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What makes a human being civilized?

 
 
tsarstepan
 
  1  
Reply Fri 16 Mar, 2012 02:43 pm
@Ding an Sich,
Ding an Sich wrote:

Cyracuz wrote:

What makes a human being civilized?


When they know the quadratic formula and the fundamental theorem of calculus.



Then I sir must be a doomed savage. Confused
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Rickoshay75
 
  0  
Reply Fri 16 Mar, 2012 03:25 pm
@Cyracuz,
What makes a human being civilized?

The civilized are those who get more out of life than the uncivilized, and for this the uncivilized have not forgiven them. (Cyril Connolly, 1944)

http://www.buildingyourself.com/action/blood2.htm
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tofayelbd
 
  0  
Reply Thu 3 May, 2012 04:46 am
Knowledge can make us civilized. We are gradually going to wild.
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Rickoshay75
 
  1  
Reply Sat 5 May, 2012 11:51 am
@Cyracuz,
Cyracuz wrote:

What makes a human being civilized?

I don't have any suggestions. It seems to me that any tribe, society or previous civilization or any gathering of people that we can contrast ourselves against come out above us on the civilized scale for one single reason. We are providing for half the world by depriving the other half.
So I felt like asking any human being that is aware that it's happening just how civilized they think we are? Are we the most civilized people who have ever lived?




Practicing the golden rule for starters.
JLNobody
 
  1  
Reply Sat 5 May, 2012 02:18 pm
@Rickoshay75,
I like G.B. Shaw's caveat regarding the Golden Rule: "Do not do unto others as you would have them do unto you; their tastes may be different."
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Cyracuz
 
  1  
Reply Mon 7 May, 2012 08:10 am
What about this take on it?

What makes a human being civilized?

- The desire to live and prosper without causing grief, suffering and harm to others and to his environment.

That would make some of the most successful people in the world, in terms of capitalism, very uncivilized, but that's ok, because they are. Anyone who is willing to profit from war, anyone who uses the cynicism of capitalism to get ahead, leaving a trail of misery in their wake, are savage creatures.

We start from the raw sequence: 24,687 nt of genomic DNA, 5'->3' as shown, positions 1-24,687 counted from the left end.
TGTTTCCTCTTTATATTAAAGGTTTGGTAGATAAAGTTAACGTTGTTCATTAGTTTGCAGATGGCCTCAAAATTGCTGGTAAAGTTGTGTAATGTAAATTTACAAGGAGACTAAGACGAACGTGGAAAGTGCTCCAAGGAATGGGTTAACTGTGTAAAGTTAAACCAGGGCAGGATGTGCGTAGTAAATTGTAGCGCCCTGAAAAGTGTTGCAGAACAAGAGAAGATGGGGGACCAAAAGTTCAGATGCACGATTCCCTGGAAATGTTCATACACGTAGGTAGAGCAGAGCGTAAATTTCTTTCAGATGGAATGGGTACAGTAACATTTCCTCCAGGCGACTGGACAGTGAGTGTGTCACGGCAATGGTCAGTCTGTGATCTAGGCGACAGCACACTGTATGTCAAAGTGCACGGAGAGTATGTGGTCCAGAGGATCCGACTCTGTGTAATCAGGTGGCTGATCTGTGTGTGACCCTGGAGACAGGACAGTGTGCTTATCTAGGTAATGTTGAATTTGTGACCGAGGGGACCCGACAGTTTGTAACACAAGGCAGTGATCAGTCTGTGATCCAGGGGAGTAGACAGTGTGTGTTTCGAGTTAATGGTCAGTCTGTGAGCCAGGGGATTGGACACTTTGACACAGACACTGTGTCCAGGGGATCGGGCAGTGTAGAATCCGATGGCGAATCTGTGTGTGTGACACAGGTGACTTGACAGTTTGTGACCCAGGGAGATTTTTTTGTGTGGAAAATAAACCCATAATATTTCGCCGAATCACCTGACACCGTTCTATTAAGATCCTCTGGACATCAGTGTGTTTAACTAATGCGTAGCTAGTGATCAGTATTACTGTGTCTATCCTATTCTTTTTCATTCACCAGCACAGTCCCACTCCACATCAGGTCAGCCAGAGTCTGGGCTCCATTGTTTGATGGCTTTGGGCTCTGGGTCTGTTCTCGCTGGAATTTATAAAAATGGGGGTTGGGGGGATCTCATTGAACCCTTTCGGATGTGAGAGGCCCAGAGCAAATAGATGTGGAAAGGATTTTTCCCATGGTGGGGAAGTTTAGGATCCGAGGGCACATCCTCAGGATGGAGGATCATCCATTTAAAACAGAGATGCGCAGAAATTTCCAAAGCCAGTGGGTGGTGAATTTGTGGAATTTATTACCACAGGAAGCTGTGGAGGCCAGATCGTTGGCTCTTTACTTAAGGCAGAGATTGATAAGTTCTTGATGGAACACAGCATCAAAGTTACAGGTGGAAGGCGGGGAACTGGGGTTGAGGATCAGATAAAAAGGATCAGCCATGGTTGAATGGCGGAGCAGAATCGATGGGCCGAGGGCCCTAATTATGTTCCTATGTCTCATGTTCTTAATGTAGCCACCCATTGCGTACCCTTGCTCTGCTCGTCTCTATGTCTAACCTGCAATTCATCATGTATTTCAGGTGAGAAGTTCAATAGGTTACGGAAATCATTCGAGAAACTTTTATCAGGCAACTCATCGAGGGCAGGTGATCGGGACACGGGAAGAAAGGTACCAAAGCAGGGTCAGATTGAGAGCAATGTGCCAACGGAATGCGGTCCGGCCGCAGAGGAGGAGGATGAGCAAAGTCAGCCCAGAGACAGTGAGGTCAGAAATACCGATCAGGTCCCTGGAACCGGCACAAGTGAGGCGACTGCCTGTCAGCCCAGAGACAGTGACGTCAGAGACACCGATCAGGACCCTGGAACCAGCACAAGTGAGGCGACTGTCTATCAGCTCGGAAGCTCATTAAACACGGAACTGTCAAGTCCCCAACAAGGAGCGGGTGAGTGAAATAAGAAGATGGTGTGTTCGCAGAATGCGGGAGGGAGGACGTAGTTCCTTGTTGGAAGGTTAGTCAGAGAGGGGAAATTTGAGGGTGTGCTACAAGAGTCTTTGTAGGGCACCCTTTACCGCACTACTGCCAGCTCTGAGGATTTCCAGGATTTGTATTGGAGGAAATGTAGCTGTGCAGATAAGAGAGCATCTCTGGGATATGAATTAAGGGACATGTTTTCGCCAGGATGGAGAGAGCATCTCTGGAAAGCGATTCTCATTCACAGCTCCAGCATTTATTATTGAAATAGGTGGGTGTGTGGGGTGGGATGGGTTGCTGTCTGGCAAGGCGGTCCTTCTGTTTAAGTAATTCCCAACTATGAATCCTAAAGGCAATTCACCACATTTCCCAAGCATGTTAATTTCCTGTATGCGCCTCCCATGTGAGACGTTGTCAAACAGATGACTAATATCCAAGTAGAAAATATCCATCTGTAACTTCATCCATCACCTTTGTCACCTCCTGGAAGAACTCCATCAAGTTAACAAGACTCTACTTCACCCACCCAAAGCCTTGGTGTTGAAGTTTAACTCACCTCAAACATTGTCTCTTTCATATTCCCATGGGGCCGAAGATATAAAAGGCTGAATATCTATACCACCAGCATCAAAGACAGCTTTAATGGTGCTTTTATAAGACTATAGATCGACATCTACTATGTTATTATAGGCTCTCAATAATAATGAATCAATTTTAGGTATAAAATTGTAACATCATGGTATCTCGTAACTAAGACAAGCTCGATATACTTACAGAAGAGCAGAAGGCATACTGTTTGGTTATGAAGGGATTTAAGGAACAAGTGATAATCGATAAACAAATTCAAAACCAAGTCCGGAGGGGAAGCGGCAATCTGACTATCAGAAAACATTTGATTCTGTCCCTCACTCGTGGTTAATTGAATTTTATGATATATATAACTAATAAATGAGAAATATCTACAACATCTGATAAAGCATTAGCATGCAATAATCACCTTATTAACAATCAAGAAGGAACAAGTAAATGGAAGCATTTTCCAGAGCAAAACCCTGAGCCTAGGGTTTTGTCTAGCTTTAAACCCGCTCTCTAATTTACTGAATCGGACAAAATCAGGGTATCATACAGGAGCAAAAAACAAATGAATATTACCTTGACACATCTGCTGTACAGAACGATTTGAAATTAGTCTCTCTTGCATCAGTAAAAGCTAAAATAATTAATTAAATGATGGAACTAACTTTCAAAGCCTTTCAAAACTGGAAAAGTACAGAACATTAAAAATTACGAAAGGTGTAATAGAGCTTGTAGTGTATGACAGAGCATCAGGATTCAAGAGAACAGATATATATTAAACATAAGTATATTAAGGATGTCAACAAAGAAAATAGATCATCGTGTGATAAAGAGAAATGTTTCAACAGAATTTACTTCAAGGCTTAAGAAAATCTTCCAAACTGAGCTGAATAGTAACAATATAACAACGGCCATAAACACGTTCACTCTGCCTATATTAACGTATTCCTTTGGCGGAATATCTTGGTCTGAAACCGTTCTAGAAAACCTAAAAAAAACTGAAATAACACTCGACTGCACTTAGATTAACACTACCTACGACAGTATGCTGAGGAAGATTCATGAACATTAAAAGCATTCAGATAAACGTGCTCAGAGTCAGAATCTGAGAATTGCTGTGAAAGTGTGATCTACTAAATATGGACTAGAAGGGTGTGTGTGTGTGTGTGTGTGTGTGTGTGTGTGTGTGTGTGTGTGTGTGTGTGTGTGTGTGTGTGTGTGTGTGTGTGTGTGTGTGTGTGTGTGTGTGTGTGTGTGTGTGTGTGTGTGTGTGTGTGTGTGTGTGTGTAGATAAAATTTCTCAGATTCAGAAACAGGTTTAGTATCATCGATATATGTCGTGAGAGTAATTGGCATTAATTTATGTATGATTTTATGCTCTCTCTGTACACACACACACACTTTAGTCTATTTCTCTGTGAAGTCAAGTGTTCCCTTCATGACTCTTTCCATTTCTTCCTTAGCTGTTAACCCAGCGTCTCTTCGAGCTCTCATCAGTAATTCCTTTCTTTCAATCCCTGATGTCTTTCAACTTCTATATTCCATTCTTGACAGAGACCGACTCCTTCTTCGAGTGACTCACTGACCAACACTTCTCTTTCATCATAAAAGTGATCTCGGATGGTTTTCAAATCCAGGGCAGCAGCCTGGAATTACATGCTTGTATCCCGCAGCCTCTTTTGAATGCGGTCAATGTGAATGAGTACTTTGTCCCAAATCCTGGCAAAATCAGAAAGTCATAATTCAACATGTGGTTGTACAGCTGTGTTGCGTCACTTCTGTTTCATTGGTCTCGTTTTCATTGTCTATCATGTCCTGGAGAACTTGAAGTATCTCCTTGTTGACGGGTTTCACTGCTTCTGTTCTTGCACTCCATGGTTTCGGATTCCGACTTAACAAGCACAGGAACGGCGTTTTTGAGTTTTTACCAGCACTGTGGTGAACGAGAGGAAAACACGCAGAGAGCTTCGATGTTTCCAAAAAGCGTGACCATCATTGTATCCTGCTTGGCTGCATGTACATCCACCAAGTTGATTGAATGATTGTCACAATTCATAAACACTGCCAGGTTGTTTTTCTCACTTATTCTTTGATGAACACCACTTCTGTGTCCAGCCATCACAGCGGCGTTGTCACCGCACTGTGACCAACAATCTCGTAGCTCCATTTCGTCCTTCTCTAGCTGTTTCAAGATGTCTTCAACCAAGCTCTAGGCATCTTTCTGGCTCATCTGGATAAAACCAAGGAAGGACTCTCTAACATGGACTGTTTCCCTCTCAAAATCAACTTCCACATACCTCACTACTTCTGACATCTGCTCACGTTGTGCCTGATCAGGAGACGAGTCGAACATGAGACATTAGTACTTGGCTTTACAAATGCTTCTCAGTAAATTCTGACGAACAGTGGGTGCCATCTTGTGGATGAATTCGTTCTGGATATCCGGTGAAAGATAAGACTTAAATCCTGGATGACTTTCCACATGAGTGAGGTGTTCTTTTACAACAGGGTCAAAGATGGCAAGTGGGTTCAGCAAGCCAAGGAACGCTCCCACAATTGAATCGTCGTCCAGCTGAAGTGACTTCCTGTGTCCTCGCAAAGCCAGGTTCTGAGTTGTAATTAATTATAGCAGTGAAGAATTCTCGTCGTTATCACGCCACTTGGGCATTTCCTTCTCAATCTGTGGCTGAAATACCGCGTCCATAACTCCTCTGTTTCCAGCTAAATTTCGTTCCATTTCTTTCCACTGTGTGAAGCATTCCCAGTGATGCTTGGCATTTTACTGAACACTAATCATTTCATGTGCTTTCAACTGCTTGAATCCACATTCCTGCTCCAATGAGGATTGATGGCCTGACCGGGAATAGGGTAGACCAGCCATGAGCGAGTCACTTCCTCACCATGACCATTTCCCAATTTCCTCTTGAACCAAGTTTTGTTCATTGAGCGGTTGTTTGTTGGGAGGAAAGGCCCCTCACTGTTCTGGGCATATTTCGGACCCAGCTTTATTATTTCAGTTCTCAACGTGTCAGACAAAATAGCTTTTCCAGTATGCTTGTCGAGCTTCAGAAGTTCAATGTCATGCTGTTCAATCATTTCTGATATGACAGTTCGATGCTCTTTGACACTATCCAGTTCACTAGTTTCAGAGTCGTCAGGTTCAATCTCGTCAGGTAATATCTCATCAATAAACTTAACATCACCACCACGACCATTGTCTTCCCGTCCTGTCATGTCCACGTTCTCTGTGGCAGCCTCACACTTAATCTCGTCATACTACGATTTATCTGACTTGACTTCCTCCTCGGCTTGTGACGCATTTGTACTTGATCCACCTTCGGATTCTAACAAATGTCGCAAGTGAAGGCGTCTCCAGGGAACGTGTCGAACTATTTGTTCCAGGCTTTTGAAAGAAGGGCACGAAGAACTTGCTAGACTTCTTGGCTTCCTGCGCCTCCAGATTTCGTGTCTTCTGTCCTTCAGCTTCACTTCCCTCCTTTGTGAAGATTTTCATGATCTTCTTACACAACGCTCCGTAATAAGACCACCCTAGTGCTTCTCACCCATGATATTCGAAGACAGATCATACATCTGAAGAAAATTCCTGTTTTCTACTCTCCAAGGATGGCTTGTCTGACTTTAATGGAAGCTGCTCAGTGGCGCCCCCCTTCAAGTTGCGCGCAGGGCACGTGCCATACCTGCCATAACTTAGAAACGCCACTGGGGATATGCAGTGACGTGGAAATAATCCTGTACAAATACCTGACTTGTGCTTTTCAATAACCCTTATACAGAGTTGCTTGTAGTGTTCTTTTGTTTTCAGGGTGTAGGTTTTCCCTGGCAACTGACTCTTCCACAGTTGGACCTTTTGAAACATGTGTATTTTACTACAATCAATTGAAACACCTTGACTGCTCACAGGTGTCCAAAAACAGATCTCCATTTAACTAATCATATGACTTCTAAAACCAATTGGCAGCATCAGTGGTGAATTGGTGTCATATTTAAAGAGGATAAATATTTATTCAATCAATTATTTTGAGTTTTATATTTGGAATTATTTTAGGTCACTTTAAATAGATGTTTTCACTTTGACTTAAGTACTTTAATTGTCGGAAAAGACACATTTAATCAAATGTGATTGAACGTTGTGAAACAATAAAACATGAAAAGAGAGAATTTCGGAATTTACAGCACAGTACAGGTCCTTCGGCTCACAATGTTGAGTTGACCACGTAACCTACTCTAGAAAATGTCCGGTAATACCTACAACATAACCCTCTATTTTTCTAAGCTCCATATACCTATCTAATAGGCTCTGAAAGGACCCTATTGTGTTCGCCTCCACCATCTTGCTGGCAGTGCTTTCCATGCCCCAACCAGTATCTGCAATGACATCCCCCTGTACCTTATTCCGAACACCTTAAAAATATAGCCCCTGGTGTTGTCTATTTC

JLNobody
 
  1  
Reply Mon 7 May, 2012 09:55 am
@Cyracuz,
Here you are talking about "civilization" as a moral category rather than a social evolutionary one (as it was used originally by 19th century anthropologists).
Cyracuz
 
  1  
Reply Tue 8 May, 2012 04:59 pm
@JLNobody,
Yes, I guess I am. To be honest I am not completely clear on what "civilized" meant to those anthropologists.
JLNobody
 
  1  
Reply Tue 8 May, 2012 08:51 pm
@Cyracuz,
Those 19th century theorists tried to apply Darwin's strictly biological principles to a description of the evolution of societies, or socio-cultural systems, in terms of stages and progress--a gross misapplication of Darwin if you ask me. The lowest stage of socio-cultural "evolution" was, as I recall, Savagery, then Barbarism and then Civilization. Various criteria varied with different theorists, but I think categories like animal and plant domestication, the use of bow and arrow and spear throwers, metal and writing were common. Another version ranked societies in terms of the political levels of "bands" (nomadic hunters and gatherers), tribes (acephalic sedentary agriculturalists), chiefdoms (cephalic agriculturalists) and states (with kings, constitutions, and the like).
More or less
Cyracuz
 
  1  
Reply Wed 9 May, 2012 02:01 am
@JLNobody,
Thanks JL. Does that mean that quality of life and moral considerations held no relevance in determining if a society was either savage, barbaric or civilized?
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